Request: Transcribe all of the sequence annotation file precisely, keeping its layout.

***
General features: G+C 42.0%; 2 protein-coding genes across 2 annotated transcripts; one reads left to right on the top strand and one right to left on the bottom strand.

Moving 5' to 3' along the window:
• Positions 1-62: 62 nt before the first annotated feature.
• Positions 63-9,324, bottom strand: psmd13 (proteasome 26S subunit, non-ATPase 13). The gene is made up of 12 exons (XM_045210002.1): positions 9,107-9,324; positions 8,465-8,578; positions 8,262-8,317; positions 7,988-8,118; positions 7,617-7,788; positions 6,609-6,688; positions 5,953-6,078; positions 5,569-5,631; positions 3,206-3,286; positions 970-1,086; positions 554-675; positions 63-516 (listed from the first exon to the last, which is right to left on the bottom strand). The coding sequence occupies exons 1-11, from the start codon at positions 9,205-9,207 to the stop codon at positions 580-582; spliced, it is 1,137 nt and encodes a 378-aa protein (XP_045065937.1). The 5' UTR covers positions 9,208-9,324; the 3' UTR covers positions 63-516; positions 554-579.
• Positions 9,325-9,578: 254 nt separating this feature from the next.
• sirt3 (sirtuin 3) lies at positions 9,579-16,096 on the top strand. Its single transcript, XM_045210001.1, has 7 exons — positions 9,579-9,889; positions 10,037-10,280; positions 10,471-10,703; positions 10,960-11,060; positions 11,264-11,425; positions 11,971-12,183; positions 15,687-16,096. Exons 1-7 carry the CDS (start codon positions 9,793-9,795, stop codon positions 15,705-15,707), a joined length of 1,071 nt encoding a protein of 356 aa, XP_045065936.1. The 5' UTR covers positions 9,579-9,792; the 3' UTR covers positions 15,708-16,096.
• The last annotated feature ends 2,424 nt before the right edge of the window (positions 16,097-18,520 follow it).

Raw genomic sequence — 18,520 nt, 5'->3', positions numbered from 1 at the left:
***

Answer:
General features: G+C 42.0%; 2 protein-coding genes across 2 annotated transcripts; one reads left to right on the top strand and one right to left on the bottom strand.

Moving 5' to 3' along the window:
• Positions 1-62: 62 nt before the first annotated feature.
• Positions 63-9,324, bottom strand: psmd13 (proteasome 26S subunit, non-ATPase 13). The gene is made up of 12 exons (XM_045210002.1): positions 9,107-9,324; positions 8,465-8,578; positions 8,262-8,317; positions 7,988-8,118; positions 7,617-7,788; positions 6,609-6,688; positions 5,953-6,078; positions 5,569-5,631; positions 3,206-3,286; positions 970-1,086; positions 554-675; positions 63-516 (listed from the first exon to the last, which is right to left on the bottom strand). The coding sequence occupies exons 1-11, from the start codon at positions 9,205-9,207 to the stop codon at positions 580-582; spliced, it is 1,137 nt and encodes a 378-aa protein (XP_045065937.1). The 5' UTR covers positions 9,208-9,324; the 3' UTR covers positions 63-516; positions 554-579.
• Positions 9,325-9,578: 254 nt separating this feature from the next.
• sirt3 (sirtuin 3) lies at positions 9,579-16,096 on the top strand. Its single transcript, XM_045210001.1, has 7 exons — positions 9,579-9,889; positions 10,037-10,280; positions 10,471-10,703; positions 10,960-11,060; positions 11,264-11,425; positions 11,971-12,183; positions 15,687-16,096. Exons 1-7 carry the CDS (start codon positions 9,793-9,795, stop codon positions 15,705-15,707), a joined length of 1,071 nt encoding a protein of 356 aa, XP_045065936.1. The 5' UTR covers positions 9,579-9,792; the 3' UTR covers positions 15,708-16,096.
• The last annotated feature ends 2,424 nt before the right edge of the window (positions 16,097-18,520 follow it).

Raw genomic sequence — 18,520 nt, 5'->3', positions numbered from 1 at the left: